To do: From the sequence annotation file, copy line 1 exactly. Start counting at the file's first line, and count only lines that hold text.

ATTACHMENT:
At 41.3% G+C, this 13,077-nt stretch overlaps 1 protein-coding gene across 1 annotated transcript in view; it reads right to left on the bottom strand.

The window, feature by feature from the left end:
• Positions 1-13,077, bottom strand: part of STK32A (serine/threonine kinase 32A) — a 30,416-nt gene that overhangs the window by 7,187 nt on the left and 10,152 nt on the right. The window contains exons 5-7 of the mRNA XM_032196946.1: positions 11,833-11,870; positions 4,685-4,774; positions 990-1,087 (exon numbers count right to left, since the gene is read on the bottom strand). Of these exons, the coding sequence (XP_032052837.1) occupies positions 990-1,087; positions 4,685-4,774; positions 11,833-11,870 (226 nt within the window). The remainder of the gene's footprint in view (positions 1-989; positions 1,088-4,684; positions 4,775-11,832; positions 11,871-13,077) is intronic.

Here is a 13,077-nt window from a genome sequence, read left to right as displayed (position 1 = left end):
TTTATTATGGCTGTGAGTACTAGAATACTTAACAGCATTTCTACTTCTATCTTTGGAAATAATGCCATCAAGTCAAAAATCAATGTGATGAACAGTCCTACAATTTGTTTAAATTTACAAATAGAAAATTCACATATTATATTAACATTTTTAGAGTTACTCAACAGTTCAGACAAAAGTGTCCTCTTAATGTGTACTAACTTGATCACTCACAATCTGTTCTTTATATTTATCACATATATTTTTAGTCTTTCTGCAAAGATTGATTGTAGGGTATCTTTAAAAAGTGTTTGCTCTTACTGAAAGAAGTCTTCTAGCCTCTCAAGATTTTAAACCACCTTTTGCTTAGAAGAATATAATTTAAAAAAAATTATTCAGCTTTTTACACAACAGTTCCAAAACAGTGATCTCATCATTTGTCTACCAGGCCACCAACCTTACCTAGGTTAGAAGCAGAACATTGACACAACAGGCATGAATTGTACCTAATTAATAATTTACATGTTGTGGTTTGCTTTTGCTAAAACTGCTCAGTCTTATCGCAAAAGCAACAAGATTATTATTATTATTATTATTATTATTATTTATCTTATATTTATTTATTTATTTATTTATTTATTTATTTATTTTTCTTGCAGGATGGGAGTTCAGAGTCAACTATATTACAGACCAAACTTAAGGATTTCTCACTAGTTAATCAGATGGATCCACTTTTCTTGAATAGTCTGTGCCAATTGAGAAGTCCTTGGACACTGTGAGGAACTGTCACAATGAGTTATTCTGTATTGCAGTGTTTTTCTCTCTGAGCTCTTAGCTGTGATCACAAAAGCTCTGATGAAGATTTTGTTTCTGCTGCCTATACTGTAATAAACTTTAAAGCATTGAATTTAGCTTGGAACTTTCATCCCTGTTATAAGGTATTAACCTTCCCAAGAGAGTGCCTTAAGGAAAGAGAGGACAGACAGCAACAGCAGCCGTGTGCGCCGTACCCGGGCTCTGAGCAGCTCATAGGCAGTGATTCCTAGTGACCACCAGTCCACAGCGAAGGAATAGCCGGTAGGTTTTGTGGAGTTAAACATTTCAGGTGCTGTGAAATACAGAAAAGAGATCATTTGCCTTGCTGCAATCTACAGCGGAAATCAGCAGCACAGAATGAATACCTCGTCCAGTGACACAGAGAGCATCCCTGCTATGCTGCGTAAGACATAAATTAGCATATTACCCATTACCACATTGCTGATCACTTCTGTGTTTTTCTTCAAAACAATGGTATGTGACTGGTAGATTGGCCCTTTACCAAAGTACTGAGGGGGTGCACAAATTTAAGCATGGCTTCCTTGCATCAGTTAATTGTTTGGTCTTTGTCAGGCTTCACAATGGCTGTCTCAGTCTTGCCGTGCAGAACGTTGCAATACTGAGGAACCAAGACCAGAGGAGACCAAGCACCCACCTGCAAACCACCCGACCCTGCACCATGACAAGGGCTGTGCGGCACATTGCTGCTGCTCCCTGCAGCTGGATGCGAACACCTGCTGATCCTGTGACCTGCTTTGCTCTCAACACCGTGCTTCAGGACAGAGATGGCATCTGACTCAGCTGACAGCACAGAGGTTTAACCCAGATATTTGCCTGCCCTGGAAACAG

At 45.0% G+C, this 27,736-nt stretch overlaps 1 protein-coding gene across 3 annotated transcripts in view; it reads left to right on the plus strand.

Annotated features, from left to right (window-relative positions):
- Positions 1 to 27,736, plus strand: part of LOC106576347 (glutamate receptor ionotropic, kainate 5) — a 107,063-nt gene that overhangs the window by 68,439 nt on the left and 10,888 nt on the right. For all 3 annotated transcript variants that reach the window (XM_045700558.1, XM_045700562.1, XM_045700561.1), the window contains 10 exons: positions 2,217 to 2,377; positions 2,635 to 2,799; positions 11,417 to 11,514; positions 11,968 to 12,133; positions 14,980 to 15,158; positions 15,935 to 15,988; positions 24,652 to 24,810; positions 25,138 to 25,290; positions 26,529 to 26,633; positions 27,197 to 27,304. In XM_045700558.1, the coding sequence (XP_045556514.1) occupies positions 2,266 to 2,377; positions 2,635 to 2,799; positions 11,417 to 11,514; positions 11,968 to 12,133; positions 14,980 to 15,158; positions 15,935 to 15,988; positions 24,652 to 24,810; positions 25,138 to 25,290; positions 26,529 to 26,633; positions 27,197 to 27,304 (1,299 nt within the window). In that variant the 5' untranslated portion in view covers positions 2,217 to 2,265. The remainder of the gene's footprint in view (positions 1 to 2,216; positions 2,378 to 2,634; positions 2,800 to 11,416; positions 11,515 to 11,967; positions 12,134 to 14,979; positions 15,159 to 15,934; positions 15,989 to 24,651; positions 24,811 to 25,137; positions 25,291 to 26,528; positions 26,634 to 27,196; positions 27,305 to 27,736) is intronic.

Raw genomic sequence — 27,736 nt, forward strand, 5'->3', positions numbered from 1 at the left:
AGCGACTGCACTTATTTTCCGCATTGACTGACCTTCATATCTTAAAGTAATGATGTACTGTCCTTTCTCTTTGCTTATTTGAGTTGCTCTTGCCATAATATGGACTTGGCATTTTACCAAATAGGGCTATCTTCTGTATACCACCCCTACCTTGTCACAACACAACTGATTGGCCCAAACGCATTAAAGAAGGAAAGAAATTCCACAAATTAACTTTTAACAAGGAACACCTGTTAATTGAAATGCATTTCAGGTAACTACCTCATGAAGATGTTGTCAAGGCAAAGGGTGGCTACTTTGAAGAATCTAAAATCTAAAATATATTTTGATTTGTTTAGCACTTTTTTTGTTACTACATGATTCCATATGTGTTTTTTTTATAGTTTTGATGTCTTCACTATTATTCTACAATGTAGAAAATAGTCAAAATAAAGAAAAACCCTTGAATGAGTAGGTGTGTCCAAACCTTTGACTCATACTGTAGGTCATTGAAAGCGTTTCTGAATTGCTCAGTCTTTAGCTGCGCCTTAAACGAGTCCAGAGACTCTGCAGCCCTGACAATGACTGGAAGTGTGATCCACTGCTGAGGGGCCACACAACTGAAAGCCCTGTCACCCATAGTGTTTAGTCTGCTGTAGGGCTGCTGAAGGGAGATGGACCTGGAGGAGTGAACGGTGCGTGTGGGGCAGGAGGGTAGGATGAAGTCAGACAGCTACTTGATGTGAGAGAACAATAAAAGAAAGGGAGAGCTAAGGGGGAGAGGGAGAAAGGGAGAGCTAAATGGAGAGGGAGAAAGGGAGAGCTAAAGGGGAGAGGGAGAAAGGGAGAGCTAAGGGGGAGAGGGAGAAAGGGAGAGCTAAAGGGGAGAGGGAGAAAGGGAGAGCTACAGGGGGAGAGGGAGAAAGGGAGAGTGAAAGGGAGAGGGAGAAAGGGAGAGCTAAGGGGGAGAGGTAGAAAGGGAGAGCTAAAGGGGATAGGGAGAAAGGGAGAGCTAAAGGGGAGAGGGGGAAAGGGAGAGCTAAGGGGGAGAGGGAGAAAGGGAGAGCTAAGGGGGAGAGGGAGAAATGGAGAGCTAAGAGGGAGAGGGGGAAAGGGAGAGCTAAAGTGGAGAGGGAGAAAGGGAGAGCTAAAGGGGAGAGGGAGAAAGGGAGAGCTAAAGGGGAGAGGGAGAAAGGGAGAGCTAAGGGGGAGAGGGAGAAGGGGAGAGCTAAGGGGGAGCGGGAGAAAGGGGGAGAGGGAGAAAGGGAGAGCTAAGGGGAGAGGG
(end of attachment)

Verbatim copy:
At 41.3% G+C, this 13,077-nt stretch overlaps 1 protein-coding gene across 1 annotated transcript in view; it reads right to left on the bottom strand.